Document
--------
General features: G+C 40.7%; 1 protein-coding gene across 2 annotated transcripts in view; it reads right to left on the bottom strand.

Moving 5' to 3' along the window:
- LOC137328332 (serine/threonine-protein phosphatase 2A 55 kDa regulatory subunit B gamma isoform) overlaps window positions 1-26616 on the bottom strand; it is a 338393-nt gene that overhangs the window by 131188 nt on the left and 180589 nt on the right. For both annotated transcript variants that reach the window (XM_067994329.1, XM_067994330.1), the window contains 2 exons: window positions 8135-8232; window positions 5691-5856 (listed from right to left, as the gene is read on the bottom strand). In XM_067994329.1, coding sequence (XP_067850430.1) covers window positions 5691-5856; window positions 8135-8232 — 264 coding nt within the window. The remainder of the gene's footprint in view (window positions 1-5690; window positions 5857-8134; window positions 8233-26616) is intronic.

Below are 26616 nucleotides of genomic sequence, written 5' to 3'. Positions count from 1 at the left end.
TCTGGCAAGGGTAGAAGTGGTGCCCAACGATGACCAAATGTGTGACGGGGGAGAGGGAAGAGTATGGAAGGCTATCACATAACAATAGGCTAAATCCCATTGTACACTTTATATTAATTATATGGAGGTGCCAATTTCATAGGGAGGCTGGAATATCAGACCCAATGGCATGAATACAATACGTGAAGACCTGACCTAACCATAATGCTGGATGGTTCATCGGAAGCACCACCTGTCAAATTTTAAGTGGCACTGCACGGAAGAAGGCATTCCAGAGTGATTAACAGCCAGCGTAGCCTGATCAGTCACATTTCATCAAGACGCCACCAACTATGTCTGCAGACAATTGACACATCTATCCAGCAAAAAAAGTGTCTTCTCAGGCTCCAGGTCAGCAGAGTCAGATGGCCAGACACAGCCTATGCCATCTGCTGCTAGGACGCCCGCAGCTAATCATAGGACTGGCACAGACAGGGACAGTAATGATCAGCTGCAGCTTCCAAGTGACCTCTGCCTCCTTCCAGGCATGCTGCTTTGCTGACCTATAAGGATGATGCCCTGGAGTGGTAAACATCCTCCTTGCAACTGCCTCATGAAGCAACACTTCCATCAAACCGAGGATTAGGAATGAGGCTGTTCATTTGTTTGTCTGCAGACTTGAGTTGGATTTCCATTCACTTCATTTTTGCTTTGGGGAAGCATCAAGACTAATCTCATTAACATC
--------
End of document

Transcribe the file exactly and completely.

General features: G+C 40.7%; 1 protein-coding gene across 2 annotated transcripts in view; it reads right to left on the bottom strand.

Moving 5' to 3' along the window:
- LOC137328332 (serine/threonine-protein phosphatase 2A 55 kDa regulatory subunit B gamma isoform) overlaps window positions 1-26616 on the bottom strand; it is a 338393-nt gene that overhangs the window by 131188 nt on the left and 180589 nt on the right. For both annotated transcript variants that reach the window (XM_067994329.1, XM_067994330.1), the window contains 2 exons: window positions 8135-8232; window positions 5691-5856 (listed from right to left, as the gene is read on the bottom strand). In XM_067994329.1, coding sequence (XP_067850430.1) covers window positions 5691-5856; window positions 8135-8232 — 264 coding nt within the window. The remainder of the gene's footprint in view (window positions 1-5690; window positions 5857-8134; window positions 8233-26616) is intronic.

Below are 26616 nucleotides of genomic sequence, written 5' to 3'. Positions count from 1 at the left end.
TCTGGCAAGGGTAGAAGTGGTGCCCAACGATGACCAAATGTGTGACGGGGGAGAGGGAAGAGTATGGAAGGCTATCACATAACAATAGGCTAAATCCCATTGTACACTTTATATTAATTATATGGAGGTGCCAATTTCATAGGGAGGCTGGAATATCAGACCCAATGGCATGAATACAATACGTGAAGACCTGACCTAACCATAATGCTGGATGGTTCATCGGAAGCACCACCTGTCAAATTTTAAGTGGCACTGCACGGAAGAAGGCATTCCAGAGTGATTAACAGCCAGCGTAGCCTGATCAGTCACATTTCATCAAGACGCCACCAACTATGTCTGCAGACAATTGACACATCTATCCAGCAAAAAAAGTGTCTTCTCAGGCTCCAGGTCAGCAGAGTCAGATGGCCAGACACAGCCTATGCCATCTGCTGCTAGGACGCCCGCAGCTAATCATAGGACTGGCACAGACAGGGACAGTAATGATCAGCTGCAGCTTCCAAGTGACCTCTGCCTCCTTCCAGGCATGCTGCTTTGCTGACCTATAAGGATGATGCCCTGGAGTGGTAAACATCCTCCTTGCAACTGCCTCATGAAGCAACACTTCCATCAAACCGAGGATTAGGAATGAGGCTGTTCATTTGTTTGTCTGCAGACTTGAGTTGGATTTCCATTCACTTCATTTTTGCTTTGGGGAAGCATCAAGACTAATCTCATTAACATC